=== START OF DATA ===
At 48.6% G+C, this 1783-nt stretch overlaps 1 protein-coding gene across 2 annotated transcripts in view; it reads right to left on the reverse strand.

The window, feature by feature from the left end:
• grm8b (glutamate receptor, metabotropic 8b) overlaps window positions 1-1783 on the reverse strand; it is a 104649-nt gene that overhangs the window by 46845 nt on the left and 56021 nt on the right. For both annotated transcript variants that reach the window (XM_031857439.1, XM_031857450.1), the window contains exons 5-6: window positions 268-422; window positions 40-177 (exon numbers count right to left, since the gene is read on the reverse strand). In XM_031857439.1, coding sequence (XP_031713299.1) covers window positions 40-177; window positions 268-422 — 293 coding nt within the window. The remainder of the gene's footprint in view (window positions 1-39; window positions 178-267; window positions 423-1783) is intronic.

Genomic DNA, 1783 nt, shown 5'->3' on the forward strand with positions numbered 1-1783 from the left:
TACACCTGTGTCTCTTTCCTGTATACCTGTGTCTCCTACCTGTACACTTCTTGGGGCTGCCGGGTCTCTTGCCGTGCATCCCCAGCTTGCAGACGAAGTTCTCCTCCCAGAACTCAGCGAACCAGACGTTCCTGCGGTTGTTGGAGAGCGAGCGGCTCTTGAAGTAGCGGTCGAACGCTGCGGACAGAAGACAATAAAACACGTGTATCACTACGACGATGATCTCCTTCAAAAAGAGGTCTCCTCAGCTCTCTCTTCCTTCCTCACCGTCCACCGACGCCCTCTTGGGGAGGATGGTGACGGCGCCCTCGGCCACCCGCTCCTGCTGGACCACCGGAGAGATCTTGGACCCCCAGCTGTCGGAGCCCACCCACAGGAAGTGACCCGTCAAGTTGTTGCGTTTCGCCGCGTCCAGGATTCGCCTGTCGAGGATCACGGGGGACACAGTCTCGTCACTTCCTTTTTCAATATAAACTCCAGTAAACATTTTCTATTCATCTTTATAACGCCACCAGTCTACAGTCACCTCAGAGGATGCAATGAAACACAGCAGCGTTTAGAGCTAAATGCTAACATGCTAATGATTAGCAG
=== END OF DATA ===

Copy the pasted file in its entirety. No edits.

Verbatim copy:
At 48.6% G+C, this 1783-nt stretch overlaps 1 protein-coding gene across 2 annotated transcripts in view; it reads right to left on the reverse strand.

The window, feature by feature from the left end:
• grm8b (glutamate receptor, metabotropic 8b) overlaps window positions 1-1783 on the reverse strand; it is a 104649-nt gene that overhangs the window by 46845 nt on the left and 56021 nt on the right. For both annotated transcript variants that reach the window (XM_031857439.1, XM_031857450.1), the window contains exons 5-6: window positions 268-422; window positions 40-177 (exon numbers count right to left, since the gene is read on the reverse strand). In XM_031857439.1, coding sequence (XP_031713299.1) covers window positions 40-177; window positions 268-422 — 293 coding nt within the window. The remainder of the gene's footprint in view (window positions 1-39; window positions 178-267; window positions 423-1783) is intronic.

Genomic DNA, 1783 nt, shown 5'->3' on the forward strand with positions numbered 1-1783 from the left:
TACACCTGTGTCTCTTTCCTGTATACCTGTGTCTCCTACCTGTACACTTCTTGGGGCTGCCGGGTCTCTTGCCGTGCATCCCCAGCTTGCAGACGAAGTTCTCCTCCCAGAACTCAGCGAACCAGACGTTCCTGCGGTTGTTGGAGAGCGAGCGGCTCTTGAAGTAGCGGTCGAACGCTGCGGACAGAAGACAATAAAACACGTGTATCACTACGACGATGATCTCCTTCAAAAAGAGGTCTCCTCAGCTCTCTCTTCCTTCCTCACCGTCCACCGACGCCCTCTTGGGGAGGATGGTGACGGCGCCCTCGGCCACCCGCTCCTGCTGGACCACCGGAGAGATCTTGGACCCCCAGCTGTCGGAGCCCACCCACAGGAAGTGACCCGTCAAGTTGTTGCGTTTCGCCGCGTCCAGGATTCGCCTGTCGAGGATCACGGGGGACACAGTCTCGTCACTTCCTTTTTCAATATAAACTCCAGTAAACATTTTCTATTCATCTTTATAACGCCACCAGTCTACAGTCACCTCAGAGGATGCAATGAAACACAGCAGCGTTTAGAGCTAAATGCTAACATGCTAATGATTAGCAG